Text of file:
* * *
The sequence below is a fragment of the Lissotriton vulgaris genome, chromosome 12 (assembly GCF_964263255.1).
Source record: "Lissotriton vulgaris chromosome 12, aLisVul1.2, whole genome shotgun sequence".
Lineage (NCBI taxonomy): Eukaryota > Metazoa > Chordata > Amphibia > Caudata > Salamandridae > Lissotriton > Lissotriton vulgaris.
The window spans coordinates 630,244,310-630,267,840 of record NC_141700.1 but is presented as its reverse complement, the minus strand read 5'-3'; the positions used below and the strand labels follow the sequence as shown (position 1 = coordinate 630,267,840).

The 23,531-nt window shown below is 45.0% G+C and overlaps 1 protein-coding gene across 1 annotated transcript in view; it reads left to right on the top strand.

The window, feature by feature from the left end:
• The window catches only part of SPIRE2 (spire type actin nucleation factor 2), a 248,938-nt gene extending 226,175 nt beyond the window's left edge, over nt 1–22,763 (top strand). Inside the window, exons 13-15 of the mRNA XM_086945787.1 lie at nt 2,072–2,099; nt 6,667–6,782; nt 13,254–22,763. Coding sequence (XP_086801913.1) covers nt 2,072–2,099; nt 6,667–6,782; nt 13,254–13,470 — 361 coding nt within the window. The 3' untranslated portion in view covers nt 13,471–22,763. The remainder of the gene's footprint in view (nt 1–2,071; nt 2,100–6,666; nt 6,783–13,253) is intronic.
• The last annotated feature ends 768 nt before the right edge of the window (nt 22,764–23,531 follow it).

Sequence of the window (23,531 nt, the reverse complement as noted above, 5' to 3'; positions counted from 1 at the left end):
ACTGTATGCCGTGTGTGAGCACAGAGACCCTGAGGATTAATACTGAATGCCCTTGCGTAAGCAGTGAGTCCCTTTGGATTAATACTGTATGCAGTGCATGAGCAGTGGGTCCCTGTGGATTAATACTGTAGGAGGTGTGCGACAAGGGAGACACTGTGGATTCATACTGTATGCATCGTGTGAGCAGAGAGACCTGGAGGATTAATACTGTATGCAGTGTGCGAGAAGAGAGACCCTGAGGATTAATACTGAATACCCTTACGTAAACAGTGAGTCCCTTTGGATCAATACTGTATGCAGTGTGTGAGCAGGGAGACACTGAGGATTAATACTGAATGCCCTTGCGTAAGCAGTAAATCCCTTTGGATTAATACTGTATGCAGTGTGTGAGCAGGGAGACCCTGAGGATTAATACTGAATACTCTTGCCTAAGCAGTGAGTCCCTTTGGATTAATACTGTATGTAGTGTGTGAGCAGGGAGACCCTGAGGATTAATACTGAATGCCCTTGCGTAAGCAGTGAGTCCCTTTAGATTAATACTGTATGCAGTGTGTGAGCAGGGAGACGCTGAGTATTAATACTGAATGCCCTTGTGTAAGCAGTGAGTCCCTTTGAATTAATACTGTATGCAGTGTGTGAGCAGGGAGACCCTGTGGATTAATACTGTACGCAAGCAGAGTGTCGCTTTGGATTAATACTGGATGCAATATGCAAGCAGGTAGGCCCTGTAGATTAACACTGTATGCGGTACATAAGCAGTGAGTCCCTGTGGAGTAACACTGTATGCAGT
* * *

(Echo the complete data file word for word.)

The sequence below is a fragment of the Lissotriton vulgaris genome, chromosome 12 (assembly GCF_964263255.1).
Source record: "Lissotriton vulgaris chromosome 12, aLisVul1.2, whole genome shotgun sequence".
Lineage (NCBI taxonomy): Eukaryota > Metazoa > Chordata > Amphibia > Caudata > Salamandridae > Lissotriton > Lissotriton vulgaris.
The window spans coordinates 630,244,310-630,267,840 of record NC_141700.1 but is presented as its reverse complement, the minus strand read 5'-3'; the positions used below and the strand labels follow the sequence as shown (position 1 = coordinate 630,267,840).

The 23,531-nt window shown below is 45.0% G+C and overlaps 1 protein-coding gene across 1 annotated transcript in view; it reads left to right on the top strand.

The window, feature by feature from the left end:
• The window catches only part of SPIRE2 (spire type actin nucleation factor 2), a 248,938-nt gene extending 226,175 nt beyond the window's left edge, over nt 1–22,763 (top strand). Inside the window, exons 13-15 of the mRNA XM_086945787.1 lie at nt 2,072–2,099; nt 6,667–6,782; nt 13,254–22,763. Coding sequence (XP_086801913.1) covers nt 2,072–2,099; nt 6,667–6,782; nt 13,254–13,470 — 361 coding nt within the window. The 3' untranslated portion in view covers nt 13,471–22,763. The remainder of the gene's footprint in view (nt 1–2,071; nt 2,100–6,666; nt 6,783–13,253) is intronic.
• The last annotated feature ends 768 nt before the right edge of the window (nt 22,764–23,531 follow it).

Sequence of the window (23,531 nt, the reverse complement as noted above, 5' to 3'; positions counted from 1 at the left end):
ACTGTATGCCGTGTGTGAGCACAGAGACCCTGAGGATTAATACTGAATGCCCTTGCGTAAGCAGTGAGTCCCTTTGGATTAATACTGTATGCAGTGCATGAGCAGTGGGTCCCTGTGGATTAATACTGTAGGAGGTGTGCGACAAGGGAGACACTGTGGATTCATACTGTATGCATCGTGTGAGCAGAGAGACCTGGAGGATTAATACTGTATGCAGTGTGCGAGAAGAGAGACCCTGAGGATTAATACTGAATACCCTTACGTAAACAGTGAGTCCCTTTGGATCAATACTGTATGCAGTGTGTGAGCAGGGAGACACTGAGGATTAATACTGAATGCCCTTGCGTAAGCAGTAAATCCCTTTGGATTAATACTGTATGCAGTGTGTGAGCAGGGAGACCCTGAGGATTAATACTGAATACTCTTGCCTAAGCAGTGAGTCCCTTTGGATTAATACTGTATGTAGTGTGTGAGCAGGGAGACCCTGAGGATTAATACTGAATGCCCTTGCGTAAGCAGTGAGTCCCTTTAGATTAATACTGTATGCAGTGTGTGAGCAGGGAGACGCTGAGTATTAATACTGAATGCCCTTGTGTAAGCAGTGAGTCCCTTTGAATTAATACTGTATGCAGTGTGTGAGCAGGGAGACCCTGTGGATTAATACTGTACGCAAGCAGAGTGTCGCTTTGGATTAATACTGGATGCAATATGCAAGCAGGTAGGCCCTGTAGATTAACACTGTATGCGGTACATAAGCAGTGAGTCCCTGTGGAGTAACACTGTATGCAGT